Wintersowing in drinking cups

adamarkJanuary 8, 2011

There is some discussion regarding using drinking cups. I used them last year. However, this year, I'll used the taller ones. Last year, I had to water them a lot. I got a good gremination, however, I lost quite a few due to drying.

There were easy to plant. At the end, I just planted the entire cup. As a matter of fact, I prefered to plant them then trying to get seedlings from large bottles. Particularly, those with not even walls were pain in the neck.

For planting cups I used the "bulb planter". That was preatty easy. Big chank of soil taken out was replaced with some promix and a content of a cup with seedlings was placed on the top. I used this method in my horrible clay soil "flower beds". It is a new construction, so as you can imagine, my soil is horrible. I'm ammeding it but it will take a while.

Here is my bulb planter. As I said, it was very helpful (lazy me - now \

Not all my beds are that bad. Next post - how I made a lasagna bed....

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Great tip. Keep 'em comin' :)

    Bookmark   January 8, 2011 at 6:19PM
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I use drinking cups a lot, but I've found that I need to use at least 9 ounce cups. I especially use them for plants that have bigger seeds or a taprot (with 16 ounce cups). I reuse my cups for up tp 3 years before the plastic cups crack and fall apart.

But what I do is line the cups up in large alluminium foil catering trays. I cover each cup with press and seal and a rubber band and hit the top two or three times with a knife for vent holes.

I usually cut four drainage slits on the sides of the catering trays about 2 inches up from the bottom so they cannot overfill with rain water.

This way it is easy to water the cups from the bottom by rain or hose once the weather gets warm.

I usually get three years out my catering trays before they wearout and get holes in the bottom, which defeats the watering from the bottom idea.

Once thing nice about the cups. It sure is easy to write the name of the seed on the cup. I cross out the prvious year's label and write a new one as I reuse the cup.


    Bookmark   January 8, 2011 at 8:39PM
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Thanks for the Great Tip Adamark! I use the cups for Lupines, Delphinuiums and Strawberries. I only put 2 to 3 seed per cup. I want them to get their True leaves before I transplant.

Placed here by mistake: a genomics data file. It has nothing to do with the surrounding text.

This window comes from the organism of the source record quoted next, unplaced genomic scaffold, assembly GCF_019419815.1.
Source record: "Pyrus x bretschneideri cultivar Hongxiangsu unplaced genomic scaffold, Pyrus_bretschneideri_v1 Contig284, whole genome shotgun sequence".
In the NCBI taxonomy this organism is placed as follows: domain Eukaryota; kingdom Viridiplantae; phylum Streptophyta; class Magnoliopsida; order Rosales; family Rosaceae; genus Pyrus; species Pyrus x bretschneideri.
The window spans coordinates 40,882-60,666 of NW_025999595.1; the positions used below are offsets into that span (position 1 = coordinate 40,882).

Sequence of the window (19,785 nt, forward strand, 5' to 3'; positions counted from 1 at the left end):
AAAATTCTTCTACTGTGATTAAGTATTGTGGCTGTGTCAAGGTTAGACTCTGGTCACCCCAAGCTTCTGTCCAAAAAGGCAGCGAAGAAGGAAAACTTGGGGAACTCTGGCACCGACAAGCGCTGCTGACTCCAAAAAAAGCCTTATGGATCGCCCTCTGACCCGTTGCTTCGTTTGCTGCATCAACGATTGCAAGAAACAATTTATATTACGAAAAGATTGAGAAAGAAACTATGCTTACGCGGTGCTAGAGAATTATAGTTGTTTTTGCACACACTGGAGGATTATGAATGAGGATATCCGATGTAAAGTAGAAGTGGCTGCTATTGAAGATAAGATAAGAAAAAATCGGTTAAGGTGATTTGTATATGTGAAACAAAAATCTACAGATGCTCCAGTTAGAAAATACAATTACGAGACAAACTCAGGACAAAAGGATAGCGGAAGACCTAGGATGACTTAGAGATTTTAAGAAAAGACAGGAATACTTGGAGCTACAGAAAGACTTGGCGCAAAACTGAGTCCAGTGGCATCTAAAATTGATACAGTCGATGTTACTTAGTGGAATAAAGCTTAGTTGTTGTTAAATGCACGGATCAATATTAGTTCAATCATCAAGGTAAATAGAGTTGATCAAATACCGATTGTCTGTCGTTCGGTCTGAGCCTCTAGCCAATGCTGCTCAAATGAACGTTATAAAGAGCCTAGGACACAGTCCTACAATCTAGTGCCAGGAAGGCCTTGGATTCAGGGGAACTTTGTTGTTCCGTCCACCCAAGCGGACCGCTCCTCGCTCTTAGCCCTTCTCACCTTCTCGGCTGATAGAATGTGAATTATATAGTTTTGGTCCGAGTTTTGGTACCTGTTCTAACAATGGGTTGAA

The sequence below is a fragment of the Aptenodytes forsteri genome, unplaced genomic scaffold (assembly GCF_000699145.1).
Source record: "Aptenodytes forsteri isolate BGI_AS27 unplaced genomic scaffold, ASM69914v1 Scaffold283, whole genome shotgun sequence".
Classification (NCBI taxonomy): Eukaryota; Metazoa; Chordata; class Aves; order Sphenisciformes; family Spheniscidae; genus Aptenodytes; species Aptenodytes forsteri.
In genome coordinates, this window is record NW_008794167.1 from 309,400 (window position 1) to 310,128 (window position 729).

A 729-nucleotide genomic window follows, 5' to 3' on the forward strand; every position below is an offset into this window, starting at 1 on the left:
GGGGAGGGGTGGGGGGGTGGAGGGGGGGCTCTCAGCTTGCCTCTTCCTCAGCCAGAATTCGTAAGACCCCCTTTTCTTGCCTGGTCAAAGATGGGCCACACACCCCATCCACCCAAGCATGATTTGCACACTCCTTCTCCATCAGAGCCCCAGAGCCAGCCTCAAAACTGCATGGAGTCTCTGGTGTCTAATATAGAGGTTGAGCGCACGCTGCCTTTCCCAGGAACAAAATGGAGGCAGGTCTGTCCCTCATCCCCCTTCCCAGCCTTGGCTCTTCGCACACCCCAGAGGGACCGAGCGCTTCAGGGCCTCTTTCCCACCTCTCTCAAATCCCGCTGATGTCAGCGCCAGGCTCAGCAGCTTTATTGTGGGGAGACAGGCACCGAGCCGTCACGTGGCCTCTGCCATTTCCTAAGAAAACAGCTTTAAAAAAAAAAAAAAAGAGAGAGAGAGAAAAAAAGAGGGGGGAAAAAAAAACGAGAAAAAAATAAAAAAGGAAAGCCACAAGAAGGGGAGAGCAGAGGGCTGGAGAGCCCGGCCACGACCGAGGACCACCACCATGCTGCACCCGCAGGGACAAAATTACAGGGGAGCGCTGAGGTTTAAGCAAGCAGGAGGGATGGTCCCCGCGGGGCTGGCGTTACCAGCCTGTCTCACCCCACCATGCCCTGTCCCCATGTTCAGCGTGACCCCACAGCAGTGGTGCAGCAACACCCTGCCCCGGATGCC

Bookmark   January 8, 2011 at 9:03PM
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manda3(8a DFW Texas)

Wow, where did you find such a nice bulb planter? Here, all I've ever seen were handheld ones.

    Bookmark   January 8, 2011 at 9:48PM
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jessewo(5 PA)

I have one that is very similar that I bought at a local garden center. It's MUCH easier on the hands than the handheld version-although my handheld one had a nice release button to drop the soil. In our rocky soil, I "killed" the first one and almost did the same to my hands! If your local stores don't have the step on type, I've seen them in catalogs too!

    Bookmark   January 9, 2011 at 6:12PM
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Styrofoam cups are the best, you can scribe the seed name onto the rim with a ball-point pen. If the ink fades, you can rub a bot of mud into the etched name and it will appear again.

    Bookmark   January 9, 2011 at 6:40PM
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hostarookie(6 WV)

I have a question about using cups and the plastic shoe boxes/containers...

How many holes do you put in the lid of the container and do you try to poke a hole right above each cup so it's guaranteed to get rain/snow dripping in on it?

Is there anything else that one should know about WS via cups & containers VS. milk jugs?